Contact: Jack Geller, director, The EDA Center, 218-281-8248 or 507-381-0720

In the photograph, Dave Volker (left), tractor operator from the Polk County Highway Department, and Junior Thomas Haarstick (right) stand by the tractor modified to run on straight vegetable oil.
When faculty and students work together on research the benefits are many and a project underway at the University of Minnesota, Crookston has the potential to benefit agriculture as well as the environment. This summer Junior Thomas Haarstick, Vergas, Minn., and Assistant Professor Paul Aakre from the Agriculture Department are testing a tractor they converted to run on straight vegetable oil (SVO). The tractor, which is currently being used to mow county ditches, began using SVO on June 15 and to date has logged some 160 hours, adding about 30 hours per week.

 "The tractor operates using a two-tank system," explains Aakre. The tractor starts on diesel fuel and a switch is made to the vegetable oil when the operating temperature is high enough and the exhaust temperature is hot enough on the tractor."

A conversion unit from the German company, Elsbett AG, was attached to a New Holland tractor this spring in order for it to use the vegetable oil as fuel. A tank on the front of the tractor holds the necessary diesel fuel for starting and then a switch is made either automatically or manually to the SVO in the tractor's main fuel tank.

The SVO, a byproduct of crushing canola seed, is filtered for use in the tractor. Since the SVO has a higher viscosity than diesel fuel, a heat exchanger is used to heat the oil to improve its fluidity. The Environmental Protection Agency provided an exemption to test the SVO in the tractor.

Haarstick, an agricultural systems management major, worked on mounting the conversion unit, preparing the tractor, and doing much of the electrical work. His student research is funded in part by an undergraduate research grant he applied for with Aakre. "Being involved in SVO research has shown me that hard work will pay off," Haarstick says. "I know there will be benefits working on research that only a select few are attempting."

Using a locally produced product and saving fossil fuel are just two of the benefits of running a tractor on SVO. The project is part of ongoing research by Aakre using vegetable oil as fuel. He worked with Jade Estling, a 2009 graduate of the U of M, Crookston, on setting up a small scale bio-diesel lab in 2007.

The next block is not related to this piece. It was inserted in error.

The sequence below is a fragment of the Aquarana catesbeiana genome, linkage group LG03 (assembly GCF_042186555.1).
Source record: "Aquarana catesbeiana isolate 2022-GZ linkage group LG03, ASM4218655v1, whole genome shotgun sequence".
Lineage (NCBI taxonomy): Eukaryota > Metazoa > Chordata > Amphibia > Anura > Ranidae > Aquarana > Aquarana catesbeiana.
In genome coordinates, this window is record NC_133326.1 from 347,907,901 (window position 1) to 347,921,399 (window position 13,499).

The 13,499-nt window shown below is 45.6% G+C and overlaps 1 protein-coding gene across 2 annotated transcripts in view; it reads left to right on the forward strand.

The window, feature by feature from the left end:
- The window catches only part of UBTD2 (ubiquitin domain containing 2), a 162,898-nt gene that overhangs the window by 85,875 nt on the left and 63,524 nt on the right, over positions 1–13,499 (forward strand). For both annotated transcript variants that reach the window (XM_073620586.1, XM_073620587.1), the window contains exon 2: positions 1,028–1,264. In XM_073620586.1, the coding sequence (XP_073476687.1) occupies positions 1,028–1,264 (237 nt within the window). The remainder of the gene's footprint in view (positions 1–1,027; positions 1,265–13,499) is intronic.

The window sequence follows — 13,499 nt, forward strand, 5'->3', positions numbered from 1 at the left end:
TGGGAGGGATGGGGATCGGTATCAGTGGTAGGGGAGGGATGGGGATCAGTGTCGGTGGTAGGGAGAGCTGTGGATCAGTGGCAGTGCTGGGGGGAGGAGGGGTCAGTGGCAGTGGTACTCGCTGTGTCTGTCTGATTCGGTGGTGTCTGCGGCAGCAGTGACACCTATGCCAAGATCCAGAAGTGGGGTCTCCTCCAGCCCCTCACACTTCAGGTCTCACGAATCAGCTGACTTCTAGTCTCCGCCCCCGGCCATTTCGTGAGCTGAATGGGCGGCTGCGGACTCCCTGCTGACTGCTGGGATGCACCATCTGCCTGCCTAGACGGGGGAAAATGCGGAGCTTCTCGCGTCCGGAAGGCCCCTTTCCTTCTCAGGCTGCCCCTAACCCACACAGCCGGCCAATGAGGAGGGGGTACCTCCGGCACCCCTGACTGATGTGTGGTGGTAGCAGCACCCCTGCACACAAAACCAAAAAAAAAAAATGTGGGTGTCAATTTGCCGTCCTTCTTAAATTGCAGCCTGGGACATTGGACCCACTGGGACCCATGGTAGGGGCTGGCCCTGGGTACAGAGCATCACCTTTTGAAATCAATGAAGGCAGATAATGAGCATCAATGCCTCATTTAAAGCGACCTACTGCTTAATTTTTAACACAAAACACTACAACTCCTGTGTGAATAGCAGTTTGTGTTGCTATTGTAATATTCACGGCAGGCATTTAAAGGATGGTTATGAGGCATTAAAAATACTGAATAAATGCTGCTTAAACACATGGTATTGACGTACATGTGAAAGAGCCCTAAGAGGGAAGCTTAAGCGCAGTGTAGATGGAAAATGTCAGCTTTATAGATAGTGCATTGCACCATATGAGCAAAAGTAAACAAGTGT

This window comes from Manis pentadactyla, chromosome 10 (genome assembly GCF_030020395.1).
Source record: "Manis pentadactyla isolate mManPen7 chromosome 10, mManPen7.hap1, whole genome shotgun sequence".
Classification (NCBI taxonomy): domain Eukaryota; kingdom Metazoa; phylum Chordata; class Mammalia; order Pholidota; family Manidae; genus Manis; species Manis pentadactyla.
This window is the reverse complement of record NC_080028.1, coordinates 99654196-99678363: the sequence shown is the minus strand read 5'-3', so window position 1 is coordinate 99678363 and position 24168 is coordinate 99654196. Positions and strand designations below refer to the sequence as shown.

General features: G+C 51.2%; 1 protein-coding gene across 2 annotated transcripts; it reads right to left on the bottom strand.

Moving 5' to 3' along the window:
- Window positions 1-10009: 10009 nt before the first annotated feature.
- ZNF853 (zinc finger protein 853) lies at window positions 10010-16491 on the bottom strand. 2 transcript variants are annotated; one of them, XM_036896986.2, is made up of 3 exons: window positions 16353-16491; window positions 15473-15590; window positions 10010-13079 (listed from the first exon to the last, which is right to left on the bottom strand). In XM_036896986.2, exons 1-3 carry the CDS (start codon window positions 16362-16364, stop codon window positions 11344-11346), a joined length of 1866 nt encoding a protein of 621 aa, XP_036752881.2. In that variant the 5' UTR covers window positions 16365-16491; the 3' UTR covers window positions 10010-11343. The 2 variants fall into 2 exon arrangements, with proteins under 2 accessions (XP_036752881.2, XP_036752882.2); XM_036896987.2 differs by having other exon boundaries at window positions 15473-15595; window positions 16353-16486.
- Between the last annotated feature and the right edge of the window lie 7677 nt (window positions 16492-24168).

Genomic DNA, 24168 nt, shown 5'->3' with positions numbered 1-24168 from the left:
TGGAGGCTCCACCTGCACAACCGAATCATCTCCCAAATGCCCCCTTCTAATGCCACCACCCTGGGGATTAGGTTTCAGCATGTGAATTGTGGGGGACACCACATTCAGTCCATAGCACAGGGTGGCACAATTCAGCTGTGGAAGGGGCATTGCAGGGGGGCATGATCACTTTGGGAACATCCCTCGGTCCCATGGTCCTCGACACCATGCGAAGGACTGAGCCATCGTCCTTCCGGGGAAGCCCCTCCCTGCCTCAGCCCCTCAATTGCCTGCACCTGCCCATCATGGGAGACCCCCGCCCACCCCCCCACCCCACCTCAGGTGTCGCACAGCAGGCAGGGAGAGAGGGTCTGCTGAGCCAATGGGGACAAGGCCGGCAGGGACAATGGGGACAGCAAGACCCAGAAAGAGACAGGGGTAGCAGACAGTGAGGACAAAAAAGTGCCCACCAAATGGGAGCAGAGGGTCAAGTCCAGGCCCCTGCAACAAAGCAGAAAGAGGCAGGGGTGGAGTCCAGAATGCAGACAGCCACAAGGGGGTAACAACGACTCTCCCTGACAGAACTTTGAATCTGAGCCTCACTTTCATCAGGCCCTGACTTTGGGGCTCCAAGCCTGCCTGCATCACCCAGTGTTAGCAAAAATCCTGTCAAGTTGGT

Support for the project came in part from the Northwest Regional Sustainable Development Partnership (NWRSDP). The NWRSDP serves northwest Minnesota and works to foster development of agricultural, tourism and natural resources systems that are profitable for citizens, while enhancing environmental quality and supporting rural communities.  The Clean Energy Resource Teams (CERTs) are a joint program of the University of Minnesota's Regional Sustainable Development Partnerships, the Southwest Regional Development Commission, Green Institute, The Minnesota Project, and the Minnesota Office of Energy Security, Department of Commerce. CERTs works to connect people with the technical resources needed to identify and implement community-scale energy efficiency and renewable energy projects.

Today the University of Minnesota, Crookston delivers more than 25 applied-science undergraduate degree programs and 50 concentrations, including several online degrees, in agriculture; arts, humanities and social sciences; business; math, science and technology; and natural resources. To learn more, visit www.UMCrookston.edu.

Contact: Paul Aakre, assistant professor, 218-281-8104 (paakre@umn.edu); Elizabeth Tollefson, assistant director of communications, 218-281-8432 (ltollefs@umn.edu)

Fergus Falls, Minnesota, July 20, 2009 - Today Otter Tail Power Company announced its selection of the University of Minnesota, Crookston, as the winner of the On for Conservation Campus Energy Challenge.Thumbnail image for otpOtterLogoColor.jpg

In this first-of-its-kind program, the U of M, Crookston, will work with Otter Tail Power Company to reduce electric energy consumption on campus by as much as 15 percent. "That's an extremely aggressive goal," said Otter Tail Power Company marketing specialist Jon Fabre, "but we envision student leadership grabbing hold and making it work. With the interest we already have seen from the administration we're confident this Campus Energy Challenge will reduce campus energy consumption dramatically and achieve significant cost savings."

University of Minnesota, Crookston, Chancellor Charles H. Casey enthusiastically accepted the challenge on behalf of the students, faculty, and staff. "The goals of Otter Tail Power Company's Campus Energy Challenge fit well with our priorities and goals of establishing a culture of energy efficiency and a more sustainable campus," said Casey. "These goals also are consistent with systemwide sustainability goals established by University of Minnesota President Robert Bruininks."